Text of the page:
Society and Culture

Sophia’s Story: Reclaiming an Orphan From an ‘Indian School’

Lauren Peters, a UC Davis Native American studies doctoral student, and her family recently returned the remains of their grandmother's aunt, Sophia Tetoff, to her native Aleut island in Alaska. In 1896 the 12-year-old orphan was sent to an Indian school in Pennsylvania where she died five years later and was buried. The Peterses are among the hundreds of Native families retrieving their ancestors from school cemeteries in the United States and Canada. They are believed to be the first to return a Native child to Alaska.

LGBTQ+ Youth Face Increased Anxiety Amid COVID-19 Pandemic

While a life-altering pandemic has caused a substantial uptick in anxiety and depression symptoms among adults and children alike, LGBTQ+ youth have turned to peers in anonymous online discussion forums for support. New research from UC Davis suggests these LGBTQ+ teenagers — who already experience disproportionate levels of psychological adversity — exhibited increased anxiety on the popular r/LGBTeens subreddit throughout 2020 and the start of 2021.

How Is the Economy Doing Post-Pandemic?

The economy is rapidly growing coming out of the pandemic, but prices are rising and supply chains are fragile. Are these just glitches, or are the changes here to stay? UC Davis LIVE held a conversation, hosted by Soterios Johnson, on the future of the U.S. economy following the pandemic. Òscar Jordà and Marianne Bitler, professors in the Department of Economics, focused on the current state of the U.S. economy, short- and long-term changes to look out for, and whether we would be anxious or confident about our economic future. The show was livestreamed July 1.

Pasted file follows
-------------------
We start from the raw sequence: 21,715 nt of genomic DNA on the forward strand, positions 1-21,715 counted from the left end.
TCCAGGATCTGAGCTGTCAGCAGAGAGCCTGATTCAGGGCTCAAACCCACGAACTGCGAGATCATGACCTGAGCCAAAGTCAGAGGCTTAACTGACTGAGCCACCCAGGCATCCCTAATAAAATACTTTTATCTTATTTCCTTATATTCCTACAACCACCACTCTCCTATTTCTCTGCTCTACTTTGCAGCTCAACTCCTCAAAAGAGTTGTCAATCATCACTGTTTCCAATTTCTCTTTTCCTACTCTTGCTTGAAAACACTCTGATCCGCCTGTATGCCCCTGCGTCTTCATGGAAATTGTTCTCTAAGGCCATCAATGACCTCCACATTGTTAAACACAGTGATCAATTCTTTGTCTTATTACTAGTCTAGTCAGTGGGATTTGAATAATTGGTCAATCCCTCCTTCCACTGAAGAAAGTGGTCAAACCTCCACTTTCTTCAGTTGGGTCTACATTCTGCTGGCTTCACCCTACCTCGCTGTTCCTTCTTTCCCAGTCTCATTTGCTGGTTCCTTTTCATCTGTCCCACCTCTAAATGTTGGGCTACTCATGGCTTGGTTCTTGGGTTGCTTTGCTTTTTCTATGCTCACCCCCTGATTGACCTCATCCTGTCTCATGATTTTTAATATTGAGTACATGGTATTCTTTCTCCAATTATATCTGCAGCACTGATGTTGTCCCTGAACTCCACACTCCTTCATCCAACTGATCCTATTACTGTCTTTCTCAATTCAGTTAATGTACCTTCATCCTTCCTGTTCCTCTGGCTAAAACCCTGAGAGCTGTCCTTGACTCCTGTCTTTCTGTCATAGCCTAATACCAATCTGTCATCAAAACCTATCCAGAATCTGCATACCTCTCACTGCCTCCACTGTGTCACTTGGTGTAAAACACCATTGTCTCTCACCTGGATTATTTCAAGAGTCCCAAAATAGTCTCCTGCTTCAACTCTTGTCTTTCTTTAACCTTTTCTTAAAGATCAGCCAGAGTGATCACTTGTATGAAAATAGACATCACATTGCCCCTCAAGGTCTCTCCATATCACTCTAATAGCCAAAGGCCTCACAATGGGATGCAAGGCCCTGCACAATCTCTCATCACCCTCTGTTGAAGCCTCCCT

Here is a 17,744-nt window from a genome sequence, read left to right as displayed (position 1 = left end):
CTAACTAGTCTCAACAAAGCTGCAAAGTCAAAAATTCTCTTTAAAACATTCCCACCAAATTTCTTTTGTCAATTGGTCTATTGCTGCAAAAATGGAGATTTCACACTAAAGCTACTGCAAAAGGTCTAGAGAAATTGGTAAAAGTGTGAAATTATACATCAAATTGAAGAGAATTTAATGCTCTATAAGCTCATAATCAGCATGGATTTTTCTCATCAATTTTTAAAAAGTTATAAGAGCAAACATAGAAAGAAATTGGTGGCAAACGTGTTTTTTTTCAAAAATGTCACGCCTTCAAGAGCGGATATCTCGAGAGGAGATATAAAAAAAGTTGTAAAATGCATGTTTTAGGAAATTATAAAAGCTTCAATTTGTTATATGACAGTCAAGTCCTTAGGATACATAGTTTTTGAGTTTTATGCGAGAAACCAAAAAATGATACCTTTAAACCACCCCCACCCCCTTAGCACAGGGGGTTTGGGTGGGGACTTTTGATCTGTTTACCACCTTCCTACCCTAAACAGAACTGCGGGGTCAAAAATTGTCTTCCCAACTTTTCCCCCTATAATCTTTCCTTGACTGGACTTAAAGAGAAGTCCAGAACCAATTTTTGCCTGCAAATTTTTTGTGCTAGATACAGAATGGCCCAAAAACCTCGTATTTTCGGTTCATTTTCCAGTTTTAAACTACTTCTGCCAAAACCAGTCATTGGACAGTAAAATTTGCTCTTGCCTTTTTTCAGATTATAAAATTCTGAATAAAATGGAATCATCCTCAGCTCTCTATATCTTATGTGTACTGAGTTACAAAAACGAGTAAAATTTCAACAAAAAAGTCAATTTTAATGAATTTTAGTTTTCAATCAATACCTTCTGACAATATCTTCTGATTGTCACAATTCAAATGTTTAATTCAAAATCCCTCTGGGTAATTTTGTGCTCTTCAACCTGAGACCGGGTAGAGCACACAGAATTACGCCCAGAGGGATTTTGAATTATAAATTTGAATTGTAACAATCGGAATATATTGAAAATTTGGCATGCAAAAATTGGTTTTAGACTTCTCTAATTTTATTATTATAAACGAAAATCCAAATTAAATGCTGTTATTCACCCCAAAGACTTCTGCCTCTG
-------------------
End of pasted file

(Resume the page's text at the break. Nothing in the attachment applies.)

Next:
Graduate Student Symposium Celebrates Indigenous Scholarship Around the Globe

To celebrate and connect Indigenous activist-researchers across the hemisphere, UC Davis Department of Native American Studies graduate students are holding their ninth annual research symposium April 26-29. The theme this year is “From Red Power to Wallmapu Libre and Land Back” and the event will feature a lineup of Indigenous scholars and activists, as well as 25 graduate student researchers from UC Davis and beyond who represent a multitude of disciplines and collaborate with numerous Indigenous communities.

Award-Winning Shakespearean Scholar to Give Lunn Lecture

Stephen Greenblatt, a Pulitzer Prize-winning author and Harvard University humanities professor, will give an online lecture Tuesday, May 4, on “Shakespeare’s Second Chance.” This year’s Eugene Lunn Memorial Lecture, sponsored by the UC Davis Department of History, will begin at 4 p.m. PDT, with a Q&A session to follow.

UC Davis Expands Study of South Asian Religions With Jainism

Although Jainism is one of the world’s oldest religions and continues to have significant influence globally, it isn’t widely known. Thanks to a $1.5 million gift from longtime UC Davis supporter Mohini Jain and the recent hire of Assistant Professor Lynna Dhanani in the Department of Religious Studies, UC Davis is helping to increase the visibility of Jainism through research, academic and public programming, and course offerings.

Most Teen Bullying Occurs Among Peers Climbing the Social Ladder

Teens who bully, harass, or otherwise victimize their peers are not always lashing out in reaction to psychological problems or unhealthy home environments, but are often using aggression strategically to climb their school’s social hierarchy, a UC Davis study suggests. These findings point to the reasons why most anti-bullying programs don’t work and suggest possible strategies for the future.